first met Shirley Brenon, a garden writer for the
Desert Sun newspaper, in Palm Springs,
California.� During the 360 days of sunshine in this area,
gardeners outnumber just about everyone except maybe pool guys.� In her article, she explains the difficulties
associated with the red imported fire ant, a problem that has quickly spread
across the southern United States
and is now a scourge to gardeners even in parts of California.�
you suspect you might have red imported fire ants on your property or you just
want to learn more about them and their control, get in touch with your local county Cooperative
Center.� The USDA (United States Department of
Agriculture) has Cooperative Extension contact information for each state at
its website:� http://www.csrees.usda.gov/Extension/
the range of this tiny ant with the big bite continues to expand northward
right along with the warming going on in this country. �The only things seeming to stop them are
freezing cold weather.� A range map is
located here:� http://www.ars.usda.gov/Research/docs.htm?docid=9165&pf=1&cg_id=0
Shirley�s excellent advice for safely digging in the dirt.� Anne Moore
RED IMPORTED FIRE ANTS������������� �by Shirley Brenon
Fire Ants (RIFA) are known for their aggressive
behavior and painful sting. It is believed they arrived in Mobile,
Alabama by way of ship from Brazil in the 20s, made it to Orange County in 1998
and then into the Coachella Valley.
are responsible for moving the ants from place to place in plants, shipped
products or any type of transit where they can hitch a ride. They
threaten our natural environment, recreational facilities and our outdoor
living style, as they now infest 375 million acres of land. In addition to
attacking humans, they attack and kill pets and other wildlife.
ants will swarm if their nest is disturbed. They don�t spread as fast in our
Valley as in other parts of the United
States, as they prefer wet soil and
humidity, but they are here.
you believe your property may be infested by RIFA, then call the Coachella
Valley Mosquito and Vector Control District. 760 342-8287
more information, visit their web site: www.cvmvcd.org
I just learned a great
lesson that I wish to pass on to my readers: You must poke the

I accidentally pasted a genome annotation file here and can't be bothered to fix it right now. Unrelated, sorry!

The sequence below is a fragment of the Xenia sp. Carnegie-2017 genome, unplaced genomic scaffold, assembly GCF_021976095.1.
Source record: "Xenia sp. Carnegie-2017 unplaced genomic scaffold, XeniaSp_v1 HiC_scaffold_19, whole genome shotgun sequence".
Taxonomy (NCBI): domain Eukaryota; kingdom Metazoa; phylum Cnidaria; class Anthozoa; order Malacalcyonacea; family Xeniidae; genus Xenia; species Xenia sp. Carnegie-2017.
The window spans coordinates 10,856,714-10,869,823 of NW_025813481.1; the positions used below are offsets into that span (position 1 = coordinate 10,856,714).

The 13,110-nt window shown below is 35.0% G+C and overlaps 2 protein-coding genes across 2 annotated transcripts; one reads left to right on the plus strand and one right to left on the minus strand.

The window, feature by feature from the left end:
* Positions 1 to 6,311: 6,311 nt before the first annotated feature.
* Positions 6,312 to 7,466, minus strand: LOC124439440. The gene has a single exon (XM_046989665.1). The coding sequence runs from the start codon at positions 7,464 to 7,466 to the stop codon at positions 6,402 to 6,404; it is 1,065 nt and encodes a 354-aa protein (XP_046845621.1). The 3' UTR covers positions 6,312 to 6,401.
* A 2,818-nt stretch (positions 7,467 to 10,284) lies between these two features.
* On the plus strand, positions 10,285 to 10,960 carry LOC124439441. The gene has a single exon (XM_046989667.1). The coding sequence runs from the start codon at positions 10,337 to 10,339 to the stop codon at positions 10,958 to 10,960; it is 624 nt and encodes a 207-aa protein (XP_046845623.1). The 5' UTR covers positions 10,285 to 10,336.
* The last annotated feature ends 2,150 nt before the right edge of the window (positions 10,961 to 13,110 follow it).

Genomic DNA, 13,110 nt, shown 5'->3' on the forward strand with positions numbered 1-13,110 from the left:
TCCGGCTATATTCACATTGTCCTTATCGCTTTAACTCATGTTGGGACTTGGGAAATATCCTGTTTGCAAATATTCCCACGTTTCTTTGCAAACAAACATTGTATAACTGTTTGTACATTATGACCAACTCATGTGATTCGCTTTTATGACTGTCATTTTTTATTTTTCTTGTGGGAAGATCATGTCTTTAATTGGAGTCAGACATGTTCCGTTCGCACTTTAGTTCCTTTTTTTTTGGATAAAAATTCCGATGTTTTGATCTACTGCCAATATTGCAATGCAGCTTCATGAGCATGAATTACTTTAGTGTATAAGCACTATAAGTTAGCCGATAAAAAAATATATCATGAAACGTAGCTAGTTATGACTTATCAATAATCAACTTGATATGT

ground with a stick before you start digging around with bare hands in your
recently I was out tidying up my garden and noticed a patch of sand in a
gravely area. The thought of ants crossed my mind, but I didn�t think about
Fire Ants, so started to pull weeds from under a rose bush. The next
thing I knew, my hand was covered with stinging red ants. Since my
screams didn�t scare them away, I tried to shake and slap them off, but finally
had to squash them between my fingers, as they were relentless.
spent the next two days soaking my hand in a baking soda solution and taking
and applying over-the-counter medications to relieve the
stinging. My sleepless nights were spent scratching, as an allergic
reaction produced severe itching around the 11 stings. Finally,
unable to take it anymore, I went to the doctor and was given a round of
antibiotic and burst of Prednisone.
have now recovered and my property is free of ants, as I called the Coachella
Valley Mosquito and Vector Control District and they came out
immediately. Their inspector, Jeff Rushing, poked the ground with a
stick in several places causing them to swarm out of their subterranean hiding
place. He then broadcast tiny granules of poisonous bait for them to
take back to their nest. I was advised to call if I saw any more in
a week. They will routinely return in three months to reapply the
are some tips to help you from becoming a victim.
- Dress properly when
walking, gardening or digging outdoors.
- Wear gloves and
closed-toe shoes with socks.
- Always check outdoors
for ant mounds before letting children out to play and be very vigilant in
areas you plan on working. If you suspect ants then poke a stick into the
soil and if they are there, they will swarm your stick immediately.
- Make sure children are
dressed properly before playing outdoors.